Posted by: ericgrimsrud | April 20, 2017

Getting science back into our legislative branches

We clearly need a lot more scientific influence in our legislative bodies both in Washington DC and at the state levels. While most of our congressmen are well-trained in the rigors of law and/or economics/business, very few have more than public school educations in the sciences. Of the few legislators that do have some backgrounds in science, these are typically in the applied fields of engineering or medicine rather than the basic physical sciences. We therefore have a problem in our legislative branches whenever issues come up that can be well understood only be those with solid backgrounds in the basic sciences.

The most important issue of our times, climate change, provides a clear example of this. In order to decide what Mother Nature’s responses will be to mankind’s enormous conversions of geological carbon (fossil fuels) to biological carbon (carbon dioxide and plants), the only option available to most of our elected officials is to refer to others who claim to have that understanding. Unfortunately, the number of want-to-be advisors on environmental issues far exceed those having bona fide scientific experiences. In addition, most of those want-to-be advisors are actually lobbyists with motivations and pockets much deeper than their levels of scientific understanding. Given the fact that they outnumber our legislators in DC by about 5 to 1, it is not surprising that they have a great or even determining influence on legislation.

For the purpose of addressing this problem, the USA has established several professional organizations in all of the sciences that regularly offer their advice on issues involving science. In addition, we have the National Academy of Sciences, an organization that President Lincoln established in 1862 specifically for providing our government the best advice available on any scientific topic. Its members include the most renown scientists of the USA in all areas of science. These scientific organizations, including the NAS, have no actual power in setting legislation, however. They simply advise those that do. Sadly, the advice of these professional scientific organizations is now routinely ignored by our legislative bodies that tend to be controlled by financial interests. Therefore, our country routinely goes “forward” along its “business as usual” paths without a clue as to the most likely responses Mother Nature will have to the impacts of mankind on our planet. It should be noted that almost all of our legislators within the majority Republican party in Washington do not even acknowledge the near unanimous view of all of our professional scientific organizations on the subject of climate change. Only on the Democratic side do we have a few Senators, such as Sheldon Whitehouse of Rhode Island, Bernie Sanders of Vermont and Al Franken of Minnesota, who can intelligently explain the scientific basis of global warming to their colleagues and the public.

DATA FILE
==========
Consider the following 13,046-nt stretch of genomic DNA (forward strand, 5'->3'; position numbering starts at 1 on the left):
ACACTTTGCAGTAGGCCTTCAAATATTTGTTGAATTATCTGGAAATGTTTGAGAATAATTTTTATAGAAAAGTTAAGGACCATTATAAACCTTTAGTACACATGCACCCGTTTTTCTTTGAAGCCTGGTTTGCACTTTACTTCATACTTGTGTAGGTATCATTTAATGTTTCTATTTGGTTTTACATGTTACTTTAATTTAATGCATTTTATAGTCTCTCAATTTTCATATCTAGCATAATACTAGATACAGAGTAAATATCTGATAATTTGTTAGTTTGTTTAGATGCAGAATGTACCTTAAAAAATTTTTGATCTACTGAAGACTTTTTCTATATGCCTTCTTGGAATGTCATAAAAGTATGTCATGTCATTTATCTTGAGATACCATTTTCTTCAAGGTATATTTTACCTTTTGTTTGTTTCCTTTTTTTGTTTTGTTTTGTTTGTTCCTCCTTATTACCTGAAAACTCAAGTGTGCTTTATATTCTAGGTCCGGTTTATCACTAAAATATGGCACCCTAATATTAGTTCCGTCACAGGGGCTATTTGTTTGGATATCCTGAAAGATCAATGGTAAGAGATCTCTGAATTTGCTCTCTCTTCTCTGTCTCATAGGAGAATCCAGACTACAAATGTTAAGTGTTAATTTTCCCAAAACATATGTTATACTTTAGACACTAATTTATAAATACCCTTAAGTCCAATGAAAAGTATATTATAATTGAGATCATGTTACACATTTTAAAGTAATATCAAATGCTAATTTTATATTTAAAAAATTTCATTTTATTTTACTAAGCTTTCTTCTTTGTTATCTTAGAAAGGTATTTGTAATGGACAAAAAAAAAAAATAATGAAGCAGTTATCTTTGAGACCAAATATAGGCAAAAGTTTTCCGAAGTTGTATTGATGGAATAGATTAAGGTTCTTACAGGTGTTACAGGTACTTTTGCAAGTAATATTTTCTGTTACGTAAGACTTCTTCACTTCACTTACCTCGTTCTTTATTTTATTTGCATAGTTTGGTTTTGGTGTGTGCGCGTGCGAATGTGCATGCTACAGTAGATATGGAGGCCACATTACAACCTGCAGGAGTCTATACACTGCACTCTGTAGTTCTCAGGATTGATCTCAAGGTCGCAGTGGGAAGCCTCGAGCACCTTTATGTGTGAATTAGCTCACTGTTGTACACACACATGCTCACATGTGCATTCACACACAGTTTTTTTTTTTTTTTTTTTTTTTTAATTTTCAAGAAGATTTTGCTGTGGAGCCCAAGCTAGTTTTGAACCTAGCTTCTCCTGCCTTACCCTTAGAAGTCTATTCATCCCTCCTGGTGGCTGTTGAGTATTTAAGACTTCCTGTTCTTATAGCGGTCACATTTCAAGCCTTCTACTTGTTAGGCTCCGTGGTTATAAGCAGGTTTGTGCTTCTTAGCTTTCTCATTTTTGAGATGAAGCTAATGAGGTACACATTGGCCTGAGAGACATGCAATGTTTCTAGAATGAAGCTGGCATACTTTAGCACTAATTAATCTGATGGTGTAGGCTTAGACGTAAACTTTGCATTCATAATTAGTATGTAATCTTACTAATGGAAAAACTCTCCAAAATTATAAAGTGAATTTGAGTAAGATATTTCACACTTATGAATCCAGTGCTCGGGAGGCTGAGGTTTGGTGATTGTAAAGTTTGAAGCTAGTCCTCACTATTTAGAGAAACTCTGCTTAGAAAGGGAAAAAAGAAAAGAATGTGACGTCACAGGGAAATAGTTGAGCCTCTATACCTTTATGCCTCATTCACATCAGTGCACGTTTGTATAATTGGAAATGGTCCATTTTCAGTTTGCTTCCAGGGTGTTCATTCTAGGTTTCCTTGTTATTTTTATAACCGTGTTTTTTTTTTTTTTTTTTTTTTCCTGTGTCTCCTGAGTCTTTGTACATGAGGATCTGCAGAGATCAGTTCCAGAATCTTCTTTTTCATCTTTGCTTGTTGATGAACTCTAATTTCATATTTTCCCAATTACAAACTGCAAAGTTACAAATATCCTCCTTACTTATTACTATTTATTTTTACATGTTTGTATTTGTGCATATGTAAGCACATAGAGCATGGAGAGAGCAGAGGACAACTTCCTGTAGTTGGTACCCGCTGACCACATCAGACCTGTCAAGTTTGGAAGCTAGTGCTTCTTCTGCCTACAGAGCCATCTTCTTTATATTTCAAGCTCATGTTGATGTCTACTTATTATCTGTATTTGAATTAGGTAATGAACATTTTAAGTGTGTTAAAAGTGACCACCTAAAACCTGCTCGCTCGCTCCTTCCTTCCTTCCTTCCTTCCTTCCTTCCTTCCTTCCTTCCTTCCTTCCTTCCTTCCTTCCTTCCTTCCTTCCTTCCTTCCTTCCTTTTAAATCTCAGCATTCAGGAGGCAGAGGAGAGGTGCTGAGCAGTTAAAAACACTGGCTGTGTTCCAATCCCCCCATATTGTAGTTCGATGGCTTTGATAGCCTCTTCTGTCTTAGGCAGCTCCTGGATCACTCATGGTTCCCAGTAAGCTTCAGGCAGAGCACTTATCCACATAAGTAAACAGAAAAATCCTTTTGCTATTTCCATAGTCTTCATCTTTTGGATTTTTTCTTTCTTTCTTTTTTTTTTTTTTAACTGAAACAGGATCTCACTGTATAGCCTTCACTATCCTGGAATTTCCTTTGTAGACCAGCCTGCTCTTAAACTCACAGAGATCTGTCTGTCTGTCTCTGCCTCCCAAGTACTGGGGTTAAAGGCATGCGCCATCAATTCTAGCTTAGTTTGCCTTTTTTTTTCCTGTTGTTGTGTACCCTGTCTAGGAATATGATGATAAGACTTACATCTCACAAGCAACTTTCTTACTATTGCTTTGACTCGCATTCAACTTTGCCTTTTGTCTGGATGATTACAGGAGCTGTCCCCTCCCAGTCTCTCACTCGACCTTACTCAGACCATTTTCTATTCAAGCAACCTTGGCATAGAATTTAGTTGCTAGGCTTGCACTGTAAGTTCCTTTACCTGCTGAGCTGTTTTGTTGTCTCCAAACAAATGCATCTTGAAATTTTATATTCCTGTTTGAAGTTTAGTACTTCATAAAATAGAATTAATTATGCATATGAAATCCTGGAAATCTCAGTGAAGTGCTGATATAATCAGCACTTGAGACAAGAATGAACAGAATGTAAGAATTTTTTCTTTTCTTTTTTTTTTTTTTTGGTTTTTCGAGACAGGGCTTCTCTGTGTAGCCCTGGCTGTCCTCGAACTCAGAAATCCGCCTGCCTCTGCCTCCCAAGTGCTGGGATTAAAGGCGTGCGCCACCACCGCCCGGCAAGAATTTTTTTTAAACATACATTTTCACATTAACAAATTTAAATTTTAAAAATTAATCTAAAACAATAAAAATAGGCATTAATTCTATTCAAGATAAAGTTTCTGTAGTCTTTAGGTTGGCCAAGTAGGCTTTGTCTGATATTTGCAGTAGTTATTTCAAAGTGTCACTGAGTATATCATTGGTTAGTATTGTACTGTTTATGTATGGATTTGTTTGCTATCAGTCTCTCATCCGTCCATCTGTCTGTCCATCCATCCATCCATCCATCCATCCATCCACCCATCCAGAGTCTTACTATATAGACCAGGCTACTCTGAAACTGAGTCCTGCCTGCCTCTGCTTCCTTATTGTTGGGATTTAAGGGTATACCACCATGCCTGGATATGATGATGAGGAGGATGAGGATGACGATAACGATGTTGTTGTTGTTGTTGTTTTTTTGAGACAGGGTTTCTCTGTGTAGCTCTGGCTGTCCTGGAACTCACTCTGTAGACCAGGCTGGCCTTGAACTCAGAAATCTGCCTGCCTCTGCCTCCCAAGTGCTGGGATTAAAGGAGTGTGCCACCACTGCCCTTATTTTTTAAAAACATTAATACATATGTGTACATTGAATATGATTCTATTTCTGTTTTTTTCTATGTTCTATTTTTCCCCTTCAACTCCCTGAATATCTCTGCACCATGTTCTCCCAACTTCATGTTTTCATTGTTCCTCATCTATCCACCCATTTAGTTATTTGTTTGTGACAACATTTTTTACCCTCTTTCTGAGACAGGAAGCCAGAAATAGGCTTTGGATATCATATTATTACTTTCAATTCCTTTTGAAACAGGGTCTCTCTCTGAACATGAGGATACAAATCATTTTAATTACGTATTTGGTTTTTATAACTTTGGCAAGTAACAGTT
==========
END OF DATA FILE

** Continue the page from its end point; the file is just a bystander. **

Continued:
I can think of no resolution to this disconnect between science and our legislatures other than the following. We need to have far more scientists at the front lines of power where the actual decisions are made. That is, we need far more legislators who have had solid educations and experiences in science. There are several reasons for this in addition to the obvious one that scientists typically know a lot more about scientific issues than lawyers do. One of these is that lawyers and scientists are taught entirely different ways of approaching the issues before them. Lawyers are typically hired or assigned to support one side of an issue – they are on the side of either the plaintiff or the defense. Therefore, lawyers typically start with the “answer” they favor and then do their best to prove that the evidence supports their preference.

Scientists, on the other hand, are trained to do exactly the opposite. That is, they typically start with the observable evidence and work towards the most likely conclusions. This fundamental difference between lawyers and scientists makes all the difference if the issues under consideration concerns what Mother Nature is likely to do. No one can claim to represent Her interests. But we do know that She does things one way – Her way – and historically the disciplines of science have provided our most reliable predictions what She will do. Trying to understand the natural world is what scientists do.